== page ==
A Cosmic Christmas Present for 2018

Christmas 2018 brings a very special treat for those of us who look skyward!  If you prefer your seasonal lighting to be of the celestial type, well this year you are in luck and its all because of a comet.

Comet 46/P Wirtanen, December 7th 2018, Credit: Martin Mobberley.

Comet 46/P Wirtanen is not a new comet.  In fact like most comets it’s very old indeed and likely dates back to the very earliest days of our solar system.  It is however relatively new to us as it was first discovered in 1948 by Carl Wirtanen at Lick Observatory.  Like all comets its name derives from its discoverer.

Comet Wirtanen is a short period comet.  It makes one orbit of the Sun every 5.4 years. It’s orbit takes it out as far as Jupiter and at closest approach to the Sun it lies just outside Earth’s orbit

Orbit of Comet 46/P Wirtanen (Wikipedia)

The above animation shows us very clearly why this years passage of Comet Wirtanen is so special.  The time the comet makes its closest approach to the Sun is also close to the time when it is closest to Earth.  In fact when 46/P is closest to Earth on December 16th it is a mere 11.58million kms away.  On a local scale that sounds a lot, but on a cosmic scale that is a mere stones throw.  A comet only 30 times the distance to the Moon at the same time it is closest to the Sun (perihelion) makes a very special Christmas treat for us astronomers.  Don’t worry if you don’t get to see comet Wirtanen on December 16th as it will still remain visible for some time to come.  Certainly well into 2019.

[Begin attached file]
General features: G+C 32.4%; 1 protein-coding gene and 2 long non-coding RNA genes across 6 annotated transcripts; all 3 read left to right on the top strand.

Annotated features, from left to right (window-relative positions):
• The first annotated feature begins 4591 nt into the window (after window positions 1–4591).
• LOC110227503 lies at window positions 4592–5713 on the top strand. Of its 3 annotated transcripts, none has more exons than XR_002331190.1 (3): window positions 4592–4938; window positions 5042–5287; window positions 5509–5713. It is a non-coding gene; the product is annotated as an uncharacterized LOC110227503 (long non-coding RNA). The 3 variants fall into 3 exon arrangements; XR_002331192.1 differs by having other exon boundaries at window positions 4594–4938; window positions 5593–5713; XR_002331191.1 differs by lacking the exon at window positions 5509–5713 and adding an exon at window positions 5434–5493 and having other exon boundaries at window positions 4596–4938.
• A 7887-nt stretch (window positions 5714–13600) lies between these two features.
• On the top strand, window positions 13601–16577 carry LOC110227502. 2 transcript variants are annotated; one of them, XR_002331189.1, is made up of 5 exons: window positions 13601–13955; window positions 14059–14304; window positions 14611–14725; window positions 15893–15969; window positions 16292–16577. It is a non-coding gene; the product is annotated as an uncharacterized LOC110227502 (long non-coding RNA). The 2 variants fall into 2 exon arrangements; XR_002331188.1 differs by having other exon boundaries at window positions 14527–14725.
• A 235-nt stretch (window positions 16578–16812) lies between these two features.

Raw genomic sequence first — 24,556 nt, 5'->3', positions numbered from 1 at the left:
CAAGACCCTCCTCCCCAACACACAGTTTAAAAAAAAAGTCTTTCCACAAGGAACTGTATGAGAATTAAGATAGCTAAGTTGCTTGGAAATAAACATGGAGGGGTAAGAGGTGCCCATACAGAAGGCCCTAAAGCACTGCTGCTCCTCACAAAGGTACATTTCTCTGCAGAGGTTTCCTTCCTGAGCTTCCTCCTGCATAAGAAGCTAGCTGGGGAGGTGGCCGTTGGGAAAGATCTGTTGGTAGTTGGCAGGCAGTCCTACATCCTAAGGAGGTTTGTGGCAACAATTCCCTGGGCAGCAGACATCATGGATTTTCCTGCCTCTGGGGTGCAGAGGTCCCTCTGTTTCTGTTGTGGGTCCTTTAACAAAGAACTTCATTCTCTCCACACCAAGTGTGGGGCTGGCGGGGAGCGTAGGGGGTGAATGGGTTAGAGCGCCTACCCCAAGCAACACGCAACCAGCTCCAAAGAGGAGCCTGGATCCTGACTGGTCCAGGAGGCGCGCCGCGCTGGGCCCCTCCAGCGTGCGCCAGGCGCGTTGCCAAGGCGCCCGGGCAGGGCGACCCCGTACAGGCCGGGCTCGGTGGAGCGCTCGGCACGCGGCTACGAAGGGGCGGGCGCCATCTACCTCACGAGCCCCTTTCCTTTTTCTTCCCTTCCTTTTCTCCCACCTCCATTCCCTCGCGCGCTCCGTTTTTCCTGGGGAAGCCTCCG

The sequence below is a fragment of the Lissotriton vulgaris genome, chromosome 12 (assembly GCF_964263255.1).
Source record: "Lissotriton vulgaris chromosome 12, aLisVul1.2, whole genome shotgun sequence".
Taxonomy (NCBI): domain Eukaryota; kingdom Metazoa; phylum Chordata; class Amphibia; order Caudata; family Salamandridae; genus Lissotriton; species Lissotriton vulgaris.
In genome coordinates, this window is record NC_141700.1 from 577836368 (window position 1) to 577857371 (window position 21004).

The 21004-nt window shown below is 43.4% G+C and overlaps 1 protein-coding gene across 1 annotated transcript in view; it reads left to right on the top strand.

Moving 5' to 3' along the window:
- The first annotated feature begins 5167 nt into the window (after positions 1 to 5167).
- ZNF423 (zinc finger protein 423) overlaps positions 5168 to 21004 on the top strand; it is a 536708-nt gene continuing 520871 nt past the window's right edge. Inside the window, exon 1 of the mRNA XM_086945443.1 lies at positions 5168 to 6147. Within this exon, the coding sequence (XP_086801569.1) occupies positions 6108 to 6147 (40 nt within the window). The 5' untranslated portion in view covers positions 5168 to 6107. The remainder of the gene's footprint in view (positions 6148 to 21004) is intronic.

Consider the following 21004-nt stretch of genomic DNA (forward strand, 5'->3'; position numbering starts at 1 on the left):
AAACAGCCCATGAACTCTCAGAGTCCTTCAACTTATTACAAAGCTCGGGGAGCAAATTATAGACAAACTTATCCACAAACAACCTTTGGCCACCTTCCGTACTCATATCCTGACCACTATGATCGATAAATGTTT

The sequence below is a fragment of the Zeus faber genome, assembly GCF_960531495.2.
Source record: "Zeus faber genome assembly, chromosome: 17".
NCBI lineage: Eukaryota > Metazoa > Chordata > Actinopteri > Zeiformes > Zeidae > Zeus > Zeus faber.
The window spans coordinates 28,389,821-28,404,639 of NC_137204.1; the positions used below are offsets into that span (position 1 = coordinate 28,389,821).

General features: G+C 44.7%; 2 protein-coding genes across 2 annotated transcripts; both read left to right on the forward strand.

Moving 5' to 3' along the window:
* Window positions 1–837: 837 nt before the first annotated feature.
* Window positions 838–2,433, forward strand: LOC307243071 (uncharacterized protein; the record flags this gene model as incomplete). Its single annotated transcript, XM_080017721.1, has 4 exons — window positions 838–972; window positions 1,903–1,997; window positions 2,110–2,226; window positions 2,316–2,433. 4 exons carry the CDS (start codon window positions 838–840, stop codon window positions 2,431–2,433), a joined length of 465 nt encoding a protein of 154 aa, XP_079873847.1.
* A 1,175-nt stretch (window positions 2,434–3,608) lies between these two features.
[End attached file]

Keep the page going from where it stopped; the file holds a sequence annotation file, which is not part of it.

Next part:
You may well be asking, how do I get to see this wonderful comet and where do I look?  Will I need telescopes or binoculars?  If you live in an urban location and have light polluted skies you will almost certainly need at least a pair of binoculars to track down 46/P.  If you are lucky enough to live in a very dark area with little or no light pollution you should be able to see this without optical aid from mid December until  around the second week in January.  Even those if us who have to live under city skies need not miss out.  Use the finder chart below to find the position of Comet Wirtanen and hunt it down with a pair of binoculars.  You won’t need anything special.  A typical pair of 10×50 binoculars will do just fine.

Finder Chart for Comet 46/P Wirtanen Credit: Raheny Observatory

To use the chart above, face south just after sunset.  Locate familiar constellations and use these to home in on the comets location based on the chart above.  Note that around December 16th Comet Wirtanen is very close to the “Pleiades” star cluster.  So close in fact, you will be able to see both in the same binocular field of view

Position of 46/P Wirtanen on December 16th.  Credit Raheny Observatory

Unfortunately our Irish weather has conspired so that no pictures of this comet have been captured at Raheny.  However it is hoped that some nice images will be captured over the next few days and of course do check back as all of these images will be published here.